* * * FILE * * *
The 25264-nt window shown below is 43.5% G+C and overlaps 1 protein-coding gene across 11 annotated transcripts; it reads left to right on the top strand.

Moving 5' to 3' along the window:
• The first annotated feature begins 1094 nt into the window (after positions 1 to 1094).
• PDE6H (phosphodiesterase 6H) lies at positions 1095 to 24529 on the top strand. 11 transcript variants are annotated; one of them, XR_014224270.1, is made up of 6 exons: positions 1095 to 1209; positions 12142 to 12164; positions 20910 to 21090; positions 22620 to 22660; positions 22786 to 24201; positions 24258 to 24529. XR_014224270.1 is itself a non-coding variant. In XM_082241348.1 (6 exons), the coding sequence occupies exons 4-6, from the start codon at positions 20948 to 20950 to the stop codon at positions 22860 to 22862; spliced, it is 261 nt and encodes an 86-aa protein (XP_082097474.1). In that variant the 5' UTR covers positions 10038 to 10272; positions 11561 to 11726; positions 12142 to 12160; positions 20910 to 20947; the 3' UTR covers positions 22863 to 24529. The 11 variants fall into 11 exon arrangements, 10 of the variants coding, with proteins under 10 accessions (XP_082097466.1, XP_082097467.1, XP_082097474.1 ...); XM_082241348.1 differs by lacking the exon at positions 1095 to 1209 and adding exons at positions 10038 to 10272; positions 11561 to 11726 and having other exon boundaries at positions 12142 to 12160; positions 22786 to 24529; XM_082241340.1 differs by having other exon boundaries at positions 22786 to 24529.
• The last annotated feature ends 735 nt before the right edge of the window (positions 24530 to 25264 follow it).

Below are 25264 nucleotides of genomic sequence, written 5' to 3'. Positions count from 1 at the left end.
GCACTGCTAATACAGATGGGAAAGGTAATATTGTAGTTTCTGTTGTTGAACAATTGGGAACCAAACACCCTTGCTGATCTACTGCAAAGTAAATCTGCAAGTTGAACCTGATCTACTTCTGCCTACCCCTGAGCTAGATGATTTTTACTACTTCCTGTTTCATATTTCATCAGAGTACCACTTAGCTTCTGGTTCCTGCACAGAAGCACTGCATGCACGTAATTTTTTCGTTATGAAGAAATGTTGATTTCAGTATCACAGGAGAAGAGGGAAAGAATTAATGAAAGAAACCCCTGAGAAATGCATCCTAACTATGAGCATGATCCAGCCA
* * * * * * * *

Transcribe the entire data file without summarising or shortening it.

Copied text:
The 25264-nt window shown below is 43.5% G+C and overlaps 1 protein-coding gene across 11 annotated transcripts; it reads left to right on the top strand.

Moving 5' to 3' along the window:
• The first annotated feature begins 1094 nt into the window (after positions 1 to 1094).
• PDE6H (phosphodiesterase 6H) lies at positions 1095 to 24529 on the top strand. 11 transcript variants are annotated; one of them, XR_014224270.1, is made up of 6 exons: positions 1095 to 1209; positions 12142 to 12164; positions 20910 to 21090; positions 22620 to 22660; positions 22786 to 24201; positions 24258 to 24529. XR_014224270.1 is itself a non-coding variant. In XM_082241348.1 (6 exons), the coding sequence occupies exons 4-6, from the start codon at positions 20948 to 20950 to the stop codon at positions 22860 to 22862; spliced, it is 261 nt and encodes an 86-aa protein (XP_082097474.1). In that variant the 5' UTR covers positions 10038 to 10272; positions 11561 to 11726; positions 12142 to 12160; positions 20910 to 20947; the 3' UTR covers positions 22863 to 24529. The 11 variants fall into 11 exon arrangements, 10 of the variants coding, with proteins under 10 accessions (XP_082097466.1, XP_082097467.1, XP_082097474.1 ...); XM_082241348.1 differs by lacking the exon at positions 1095 to 1209 and adding exons at positions 10038 to 10272; positions 11561 to 11726 and having other exon boundaries at positions 12142 to 12160; positions 22786 to 24529; XM_082241340.1 differs by having other exon boundaries at positions 22786 to 24529.
• The last annotated feature ends 735 nt before the right edge of the window (positions 24530 to 25264 follow it).

Below are 25264 nucleotides of genomic sequence, written 5' to 3'. Positions count from 1 at the left end.
GCACTGCTAATACAGATGGGAAAGGTAATATTGTAGTTTCTGTTGTTGAACAATTGGGAACCAAACACCCTTGCTGATCTACTGCAAAGTAAATCTGCAAGTTGAACCTGATCTACTTCTGCCTACCCCTGAGCTAGATGATTTTTACTACTTCCTGTTTCATATTTCATCAGAGTACCACTTAGCTTCTGGTTCCTGCACAGAAGCACTGCATGCACGTAATTTTTTCGTTATGAAGAAATGTTGATTTCAGTATCACAGGAGAAGAGGGAAAGAATTAATGAAAGAAACCCCTGAGAAATGCATCCTAACTATGAGCATGATCCAGCCA